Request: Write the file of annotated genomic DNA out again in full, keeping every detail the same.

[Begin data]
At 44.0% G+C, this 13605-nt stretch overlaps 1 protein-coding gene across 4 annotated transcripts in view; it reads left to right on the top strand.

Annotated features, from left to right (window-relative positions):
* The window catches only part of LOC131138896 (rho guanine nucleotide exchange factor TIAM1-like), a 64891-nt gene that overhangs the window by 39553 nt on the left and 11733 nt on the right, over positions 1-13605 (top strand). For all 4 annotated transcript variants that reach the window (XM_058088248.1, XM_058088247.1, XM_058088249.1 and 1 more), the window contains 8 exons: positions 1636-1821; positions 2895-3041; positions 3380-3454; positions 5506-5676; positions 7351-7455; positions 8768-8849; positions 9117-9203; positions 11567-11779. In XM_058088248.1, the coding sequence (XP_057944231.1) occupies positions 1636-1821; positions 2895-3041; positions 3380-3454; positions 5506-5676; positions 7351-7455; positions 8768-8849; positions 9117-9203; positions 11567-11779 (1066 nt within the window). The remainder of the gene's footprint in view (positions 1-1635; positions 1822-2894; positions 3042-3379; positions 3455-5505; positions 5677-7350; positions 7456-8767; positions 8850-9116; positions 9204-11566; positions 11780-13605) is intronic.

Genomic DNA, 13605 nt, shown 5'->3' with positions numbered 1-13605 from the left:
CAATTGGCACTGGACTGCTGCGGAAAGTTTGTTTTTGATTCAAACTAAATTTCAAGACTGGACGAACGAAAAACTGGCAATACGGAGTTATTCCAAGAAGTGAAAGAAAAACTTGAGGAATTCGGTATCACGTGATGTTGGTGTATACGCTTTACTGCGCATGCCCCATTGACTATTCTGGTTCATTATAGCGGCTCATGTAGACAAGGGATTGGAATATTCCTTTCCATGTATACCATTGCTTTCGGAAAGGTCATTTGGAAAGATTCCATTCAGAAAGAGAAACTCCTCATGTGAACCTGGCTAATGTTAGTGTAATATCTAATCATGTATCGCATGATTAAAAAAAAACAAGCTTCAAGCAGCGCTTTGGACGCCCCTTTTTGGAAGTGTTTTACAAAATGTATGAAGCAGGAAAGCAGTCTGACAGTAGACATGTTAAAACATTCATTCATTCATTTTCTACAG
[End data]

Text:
At 44.0% G+C, this 13605-nt stretch overlaps 1 protein-coding gene across 4 annotated transcripts in view; it reads left to right on the top strand.

Annotated features, from left to right (window-relative positions):
* The window catches only part of LOC131138896 (rho guanine nucleotide exchange factor TIAM1-like), a 64891-nt gene that overhangs the window by 39553 nt on the left and 11733 nt on the right, over positions 1-13605 (top strand). For all 4 annotated transcript variants that reach the window (XM_058088248.1, XM_058088247.1, XM_058088249.1 and 1 more), the window contains 8 exons: positions 1636-1821; positions 2895-3041; positions 3380-3454; positions 5506-5676; positions 7351-7455; positions 8768-8849; positions 9117-9203; positions 11567-11779. In XM_058088248.1, the coding sequence (XP_057944231.1) occupies positions 1636-1821; positions 2895-3041; positions 3380-3454; positions 5506-5676; positions 7351-7455; positions 8768-8849; positions 9117-9203; positions 11567-11779 (1066 nt within the window). The remainder of the gene's footprint in view (positions 1-1635; positions 1822-2894; positions 3042-3379; positions 3455-5505; positions 5677-7350; positions 7456-8767; positions 8850-9116; positions 9204-11566; positions 11780-13605) is intronic.

Genomic DNA, 13605 nt, shown 5'->3' with positions numbered 1-13605 from the left:
CAATTGGCACTGGACTGCTGCGGAAAGTTTGTTTTTGATTCAAACTAAATTTCAAGACTGGACGAACGAAAAACTGGCAATACGGAGTTATTCCAAGAAGTGAAAGAAAAACTTGAGGAATTCGGTATCACGTGATGTTGGTGTATACGCTTTACTGCGCATGCCCCATTGACTATTCTGGTTCATTATAGCGGCTCATGTAGACAAGGGATTGGAATATTCCTTTCCATGTATACCATTGCTTTCGGAAAGGTCATTTGGAAAGATTCCATTCAGAAAGAGAAACTCCTCATGTGAACCTGGCTAATGTTAGTGTAATATCTAATCATGTATCGCATGATTAAAAAAAAACAAGCTTCAAGCAGCGCTTTGGACGCCCCTTTTTGGAAGTGTTTTACAAAATGTATGAAGCAGGAAAGCAGTCTGACAGTAGACATGTTAAAACATTCATTCATTCATTTTCTACAG